Zacharia will help the foundation make the most of a historic investment in “transformational” scientific research,” said Faisal Al-Suwaidi, Qatar Foundation president of research and development. “As a world-class scientist who has already made a mark in the research community, Dr. Zacharia brings tremendous experience in managing and operating a major national research enterprise, developing multidisciplinary research and development programs at the national and international scale, and the broad international research network.”
Read the Full Story.
Rick McMullen, former director of research computing at the University of Kansas, has been appointed director of the Arkansas High Performance Computing Center. His appointment begins Aug. 13.
McMullen has devoted much attention during his career to setting the agenda for adoption and deployment of new technologies and services for research and teaching based on emerging technologies. He has been heavily involved in state and regional high-performance networks for research and education and has helped build state and regional high-performance computing centers to support multi-institutional collaborations for economic growth.
Read the Full Story.
Former SGI CEO Bo Ewald has taken over as CEO of LiquidCool Solutions, formerly known as HardCore Computer.
In what is being described as a reboot of the company, Ewald will transition the company from being a direct manufacturer of high-end, liquid-cooled desktop computers and servers. Instead, the company will focus on selling its liquid cooling technology to other system vendors. And while LiquidCool will continue to service the Hardcore machines being the used by customers, it is no longer in the computer manufacturing business.
Ewald has a storied history in HPC with leadership roles at LANL, Cray Research, Linux Networks, and of course SGI, which he left in 2009 before the company was acquired by Rackable. His experience and wide industry network will undoubtedly be key to getting the best possible partners for LiquidCool. Read the Full Story.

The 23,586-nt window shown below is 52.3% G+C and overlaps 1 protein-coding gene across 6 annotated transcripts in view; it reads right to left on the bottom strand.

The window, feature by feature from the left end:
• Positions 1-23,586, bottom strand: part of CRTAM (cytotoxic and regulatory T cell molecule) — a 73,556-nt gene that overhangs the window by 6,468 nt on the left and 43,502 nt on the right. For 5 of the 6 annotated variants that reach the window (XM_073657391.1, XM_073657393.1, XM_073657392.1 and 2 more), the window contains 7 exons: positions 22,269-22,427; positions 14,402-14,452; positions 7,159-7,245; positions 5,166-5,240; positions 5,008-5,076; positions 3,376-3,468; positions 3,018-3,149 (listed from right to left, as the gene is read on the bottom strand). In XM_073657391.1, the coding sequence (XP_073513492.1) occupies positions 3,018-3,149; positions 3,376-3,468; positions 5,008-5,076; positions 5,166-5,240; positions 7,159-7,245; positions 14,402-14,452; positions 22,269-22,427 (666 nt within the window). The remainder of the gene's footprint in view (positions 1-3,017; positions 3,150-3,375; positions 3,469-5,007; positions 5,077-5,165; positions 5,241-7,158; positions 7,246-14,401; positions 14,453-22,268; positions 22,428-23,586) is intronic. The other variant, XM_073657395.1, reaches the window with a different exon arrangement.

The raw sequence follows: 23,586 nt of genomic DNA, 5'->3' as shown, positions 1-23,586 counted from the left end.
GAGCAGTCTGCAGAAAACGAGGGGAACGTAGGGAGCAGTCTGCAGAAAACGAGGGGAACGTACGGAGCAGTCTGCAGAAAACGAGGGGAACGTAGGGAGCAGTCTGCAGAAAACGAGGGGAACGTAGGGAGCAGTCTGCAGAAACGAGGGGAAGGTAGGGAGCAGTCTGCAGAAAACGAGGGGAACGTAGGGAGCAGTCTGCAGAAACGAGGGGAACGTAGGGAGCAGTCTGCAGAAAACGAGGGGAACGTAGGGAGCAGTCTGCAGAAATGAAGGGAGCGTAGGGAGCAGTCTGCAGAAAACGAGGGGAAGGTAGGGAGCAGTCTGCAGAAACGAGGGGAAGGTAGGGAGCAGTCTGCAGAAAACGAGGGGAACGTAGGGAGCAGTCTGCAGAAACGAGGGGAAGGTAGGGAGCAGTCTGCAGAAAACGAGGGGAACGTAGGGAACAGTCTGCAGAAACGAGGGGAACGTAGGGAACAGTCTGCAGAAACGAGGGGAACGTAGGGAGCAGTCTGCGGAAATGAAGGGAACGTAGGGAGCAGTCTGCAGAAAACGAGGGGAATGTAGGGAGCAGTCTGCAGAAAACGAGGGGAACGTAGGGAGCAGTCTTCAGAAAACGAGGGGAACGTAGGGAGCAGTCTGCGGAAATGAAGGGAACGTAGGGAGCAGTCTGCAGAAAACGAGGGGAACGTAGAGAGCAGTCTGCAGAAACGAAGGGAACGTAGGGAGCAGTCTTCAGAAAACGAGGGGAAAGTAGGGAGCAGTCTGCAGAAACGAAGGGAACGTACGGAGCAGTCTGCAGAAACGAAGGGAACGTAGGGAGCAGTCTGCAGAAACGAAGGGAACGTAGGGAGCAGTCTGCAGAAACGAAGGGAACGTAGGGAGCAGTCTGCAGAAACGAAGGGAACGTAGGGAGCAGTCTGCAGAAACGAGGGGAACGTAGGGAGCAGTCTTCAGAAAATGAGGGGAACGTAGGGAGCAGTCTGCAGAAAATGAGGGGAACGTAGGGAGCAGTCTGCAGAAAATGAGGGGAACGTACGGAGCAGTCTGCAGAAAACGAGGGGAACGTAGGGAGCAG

On behalf of insideHPC, I’d like to say, “Good luck, Bo. And welcome back!”
Today NVIDIA announced it plans to appoint Steve Scott, a longtime Cray Inc. executive, to help spearhead the company’s high performance computing initiative. As chief technology officer (CTO) for NVIDIA’s Tesla™ business unit, Scott will be responsible for the Tesla roadmap and architecture.
There are few people on the planet that have Steve’s deep system level understanding of high performance computing,” said Bill Dally, NVIDIA’s chief scientist. “Steve’s decision to join NVIDIA is a resounding endorsement that GPU accelerated computing is the future of HPC. He will play a central role in architecting the world’s most powerful supercomputers.”
Read the Full Story.
This week LBNL announced that David Brown, who is currently the Deputy Associate Director for Science and Technology in Lawrence Livermore’s Computation Directorate has been named as the new director for the Computational Research Division (CRD). Brown will fill the seat vacated by Horst Simon, who stepped down recently to become Deputy Director of Berkeley Lab.
As computational science plays an increasingly important role in meeting DOE’s research mission, the Computational Research Division Director is a key position at Berkeley Lab,” said Berkeley Lab Director Paul Alivisatos. “With the appointment of David Brown, CRD will be well positioned to maintain and grow our successful programs in applied math, computer science, computational science and networking. We are fortunate to have someone of David’s caliber lead our efforts in these critical fields.”
Brown’s research expertise and interests lie in the development and analysis of algorithms for the solution of partial differential equations (PDEs). At LLNL, he led the highly successful Overture project, which in 2001 was named one of the 100 “most important discoveries in the past 25 years” by the DOE Office of Science.
Also posted in HPC, HPC People